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Authors: Nyeadi, Joseph Dery
Ibrahim, Muazu
Sare, Yakubu Awudu
Keywords: Governance
Financial performance
Issue Date: 2018
Publisher: Emerald Publishing Limited
Series/Report no.: Vol. 9;Issue 3
Abstract: Purpose – The paper aims to investigate empirically the impact of corporate social responsibility (CSR) on financial performance in South African listed firms. Design/methodology/approach – The paper uses panel corrected standard errors to estimate the effect of CSR on firm financial performance and thus addresses contemporaneous cross-correlations across the panel cross sections. The study uses a broad base measure of CSR created by the Public Investment Corporation data set and the combination of accounting and economic means of measuring firm financial performance. Findings – CSR is found to have a strong positive impact on firm financial performance in South Africa. When CSR is decomposed further into its major components, governance performance positively impacts a firm’s financial performance with no evidence of any relationship between social components and firm performance and between environmental components and firm performance. The positive impact of CSR on firmperformanceisgreaterinbig firms.At the industry level,CSR is noticed to impact positively on financial performance in the extractive industry via good governance and responsible environmental behaviors. It however has no impact on firm performance in the financial sector. Research limitations/implications – The results should be interpreted with caution and some limitations. Due to the limiting nature of the Public Investment Corporation data set (the survey was carried out on selected firms on the Johannesburg Stock Exchange for three years spanning from 2011 to 2013).This resulted in a sample of 56 firms. It is therefore very problematic to generalize the findings to a larger population over a long period of time. This is more limiting especially on individual sector studies where the sample has further shrunk to a smaller sample.As a result of the smaller sample size,the authors were unable to explore some other sectors which could have given more revealing findings. The authors recommend that future research should explore other data sets or use primary data approach that can allow for more sample size and elongated time period for a more holistic view and for easy generalization of the findings. The authors also identify an important lacuna necessitating further research effort. It would be interesting to empirically examine the threshold point of firms’ size beyond which CSR damages firms’ performance. Knowledge of this will guide managers of firms in their strategic CSR decision. Practical implications – This study does not only serve as a reference work for subsequent investigations into the impact of CSR on firm performance in sub-Saharan Africa but also serves as a guide to policymakers on the financial impact of CSR adoption. Originality/value – This study is one of the pioneering works that comprehensively examines the effect of CSR on financial performance amongst South African firms via size and sector and also controls for contemporaneous cross-correlation effects from the firms in the panelset.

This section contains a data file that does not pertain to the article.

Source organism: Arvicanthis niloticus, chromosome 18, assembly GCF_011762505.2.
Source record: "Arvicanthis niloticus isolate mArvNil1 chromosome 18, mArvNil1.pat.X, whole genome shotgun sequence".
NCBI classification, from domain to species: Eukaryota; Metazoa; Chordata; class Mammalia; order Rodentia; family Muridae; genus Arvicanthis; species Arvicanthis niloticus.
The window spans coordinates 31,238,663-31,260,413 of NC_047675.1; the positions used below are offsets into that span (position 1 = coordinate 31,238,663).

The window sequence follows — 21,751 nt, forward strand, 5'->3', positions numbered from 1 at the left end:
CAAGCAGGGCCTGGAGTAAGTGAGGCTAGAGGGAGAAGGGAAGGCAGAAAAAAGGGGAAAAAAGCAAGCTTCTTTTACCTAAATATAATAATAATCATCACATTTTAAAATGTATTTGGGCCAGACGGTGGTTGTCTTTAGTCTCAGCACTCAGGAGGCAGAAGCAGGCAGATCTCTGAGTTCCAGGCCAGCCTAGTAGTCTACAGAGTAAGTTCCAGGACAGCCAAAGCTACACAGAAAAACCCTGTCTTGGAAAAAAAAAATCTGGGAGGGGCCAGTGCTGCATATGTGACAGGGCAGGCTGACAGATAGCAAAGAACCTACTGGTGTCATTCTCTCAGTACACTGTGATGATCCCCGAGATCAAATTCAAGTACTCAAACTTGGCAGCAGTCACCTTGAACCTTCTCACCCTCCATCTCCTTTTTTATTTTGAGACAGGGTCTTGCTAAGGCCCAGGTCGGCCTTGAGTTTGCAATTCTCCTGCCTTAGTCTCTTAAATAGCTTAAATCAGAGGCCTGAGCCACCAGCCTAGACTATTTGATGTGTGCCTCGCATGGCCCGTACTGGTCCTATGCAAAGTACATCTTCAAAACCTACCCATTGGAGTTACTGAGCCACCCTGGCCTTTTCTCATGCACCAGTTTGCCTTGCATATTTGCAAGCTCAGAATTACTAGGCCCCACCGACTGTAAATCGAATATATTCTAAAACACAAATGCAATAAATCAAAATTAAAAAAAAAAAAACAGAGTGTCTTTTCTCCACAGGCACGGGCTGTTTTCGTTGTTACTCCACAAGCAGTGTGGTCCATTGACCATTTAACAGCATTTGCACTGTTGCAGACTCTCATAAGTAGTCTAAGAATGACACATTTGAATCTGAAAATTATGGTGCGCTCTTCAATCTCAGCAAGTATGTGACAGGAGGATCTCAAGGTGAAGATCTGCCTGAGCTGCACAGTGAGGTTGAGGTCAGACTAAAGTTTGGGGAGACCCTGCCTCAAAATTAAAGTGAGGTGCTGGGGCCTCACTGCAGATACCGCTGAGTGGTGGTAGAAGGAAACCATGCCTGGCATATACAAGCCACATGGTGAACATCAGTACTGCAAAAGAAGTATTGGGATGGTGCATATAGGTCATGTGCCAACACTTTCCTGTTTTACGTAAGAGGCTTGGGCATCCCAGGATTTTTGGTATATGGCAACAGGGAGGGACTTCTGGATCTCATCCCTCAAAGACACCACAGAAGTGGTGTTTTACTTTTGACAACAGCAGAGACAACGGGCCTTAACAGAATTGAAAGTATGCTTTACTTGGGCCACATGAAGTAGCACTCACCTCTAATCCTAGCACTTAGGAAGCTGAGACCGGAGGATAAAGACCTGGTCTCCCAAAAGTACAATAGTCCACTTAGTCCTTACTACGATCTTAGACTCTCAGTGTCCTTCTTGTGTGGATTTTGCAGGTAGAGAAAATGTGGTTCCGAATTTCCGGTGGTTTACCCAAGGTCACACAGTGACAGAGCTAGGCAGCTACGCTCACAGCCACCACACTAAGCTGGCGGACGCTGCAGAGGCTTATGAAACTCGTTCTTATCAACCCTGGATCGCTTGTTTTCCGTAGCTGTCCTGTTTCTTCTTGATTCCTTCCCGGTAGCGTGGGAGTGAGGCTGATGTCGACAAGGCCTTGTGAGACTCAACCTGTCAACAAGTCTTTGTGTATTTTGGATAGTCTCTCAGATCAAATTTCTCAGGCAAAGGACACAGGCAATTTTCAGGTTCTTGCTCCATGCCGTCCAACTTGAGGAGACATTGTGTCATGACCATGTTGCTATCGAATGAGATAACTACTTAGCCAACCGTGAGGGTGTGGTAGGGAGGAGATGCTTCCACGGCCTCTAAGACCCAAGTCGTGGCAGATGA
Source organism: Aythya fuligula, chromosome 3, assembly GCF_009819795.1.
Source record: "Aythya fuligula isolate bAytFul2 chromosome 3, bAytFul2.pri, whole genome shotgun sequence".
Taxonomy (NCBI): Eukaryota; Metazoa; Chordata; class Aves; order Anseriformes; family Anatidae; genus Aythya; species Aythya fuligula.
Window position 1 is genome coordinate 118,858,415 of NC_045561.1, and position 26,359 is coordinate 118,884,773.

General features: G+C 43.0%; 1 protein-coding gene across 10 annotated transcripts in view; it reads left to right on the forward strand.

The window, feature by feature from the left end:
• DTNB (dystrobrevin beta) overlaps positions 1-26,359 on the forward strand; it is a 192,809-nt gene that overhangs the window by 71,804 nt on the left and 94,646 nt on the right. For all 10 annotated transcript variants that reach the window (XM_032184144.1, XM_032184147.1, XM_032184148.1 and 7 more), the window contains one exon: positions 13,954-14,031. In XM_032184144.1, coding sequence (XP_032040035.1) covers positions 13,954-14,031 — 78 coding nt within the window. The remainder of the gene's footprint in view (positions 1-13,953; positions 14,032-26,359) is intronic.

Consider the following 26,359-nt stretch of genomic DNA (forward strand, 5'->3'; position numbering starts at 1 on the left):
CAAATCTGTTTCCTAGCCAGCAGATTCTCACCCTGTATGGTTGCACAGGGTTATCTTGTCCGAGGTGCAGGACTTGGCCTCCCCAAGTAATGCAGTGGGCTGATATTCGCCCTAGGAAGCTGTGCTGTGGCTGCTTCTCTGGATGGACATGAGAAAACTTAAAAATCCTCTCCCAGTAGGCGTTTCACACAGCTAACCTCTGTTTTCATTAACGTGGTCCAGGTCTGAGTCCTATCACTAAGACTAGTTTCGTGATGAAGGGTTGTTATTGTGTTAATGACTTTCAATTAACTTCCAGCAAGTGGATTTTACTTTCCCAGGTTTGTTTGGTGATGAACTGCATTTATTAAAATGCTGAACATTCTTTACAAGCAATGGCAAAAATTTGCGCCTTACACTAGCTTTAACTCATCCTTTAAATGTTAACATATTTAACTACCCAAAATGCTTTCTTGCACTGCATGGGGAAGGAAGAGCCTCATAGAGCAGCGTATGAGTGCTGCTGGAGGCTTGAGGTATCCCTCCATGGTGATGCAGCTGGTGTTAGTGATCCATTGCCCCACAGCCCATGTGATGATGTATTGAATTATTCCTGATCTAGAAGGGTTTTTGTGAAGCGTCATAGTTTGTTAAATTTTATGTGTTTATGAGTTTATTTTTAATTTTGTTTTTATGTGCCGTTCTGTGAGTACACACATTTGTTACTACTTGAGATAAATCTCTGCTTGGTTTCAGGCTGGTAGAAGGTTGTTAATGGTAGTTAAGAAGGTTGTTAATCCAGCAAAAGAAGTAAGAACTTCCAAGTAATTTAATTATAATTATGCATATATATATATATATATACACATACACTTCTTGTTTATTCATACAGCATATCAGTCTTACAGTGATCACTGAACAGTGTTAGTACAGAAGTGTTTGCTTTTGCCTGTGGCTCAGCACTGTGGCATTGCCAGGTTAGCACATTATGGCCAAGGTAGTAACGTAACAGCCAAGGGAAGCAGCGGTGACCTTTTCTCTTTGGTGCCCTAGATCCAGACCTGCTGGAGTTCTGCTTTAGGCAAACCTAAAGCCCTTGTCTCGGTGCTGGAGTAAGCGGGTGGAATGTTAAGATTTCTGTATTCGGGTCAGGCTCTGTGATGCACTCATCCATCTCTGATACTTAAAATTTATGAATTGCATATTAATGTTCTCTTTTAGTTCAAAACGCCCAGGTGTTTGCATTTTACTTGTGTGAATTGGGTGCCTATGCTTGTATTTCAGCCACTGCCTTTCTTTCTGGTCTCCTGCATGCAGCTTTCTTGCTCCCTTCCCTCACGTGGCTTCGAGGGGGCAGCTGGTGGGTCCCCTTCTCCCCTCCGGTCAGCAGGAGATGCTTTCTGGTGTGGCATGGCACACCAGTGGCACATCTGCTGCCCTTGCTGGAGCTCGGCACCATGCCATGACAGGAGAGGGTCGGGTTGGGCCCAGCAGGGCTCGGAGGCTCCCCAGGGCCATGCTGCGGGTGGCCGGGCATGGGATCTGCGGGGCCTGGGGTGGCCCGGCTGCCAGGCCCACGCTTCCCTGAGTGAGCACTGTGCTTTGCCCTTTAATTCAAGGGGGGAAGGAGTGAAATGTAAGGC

Appears in Collections:School of Business and Law

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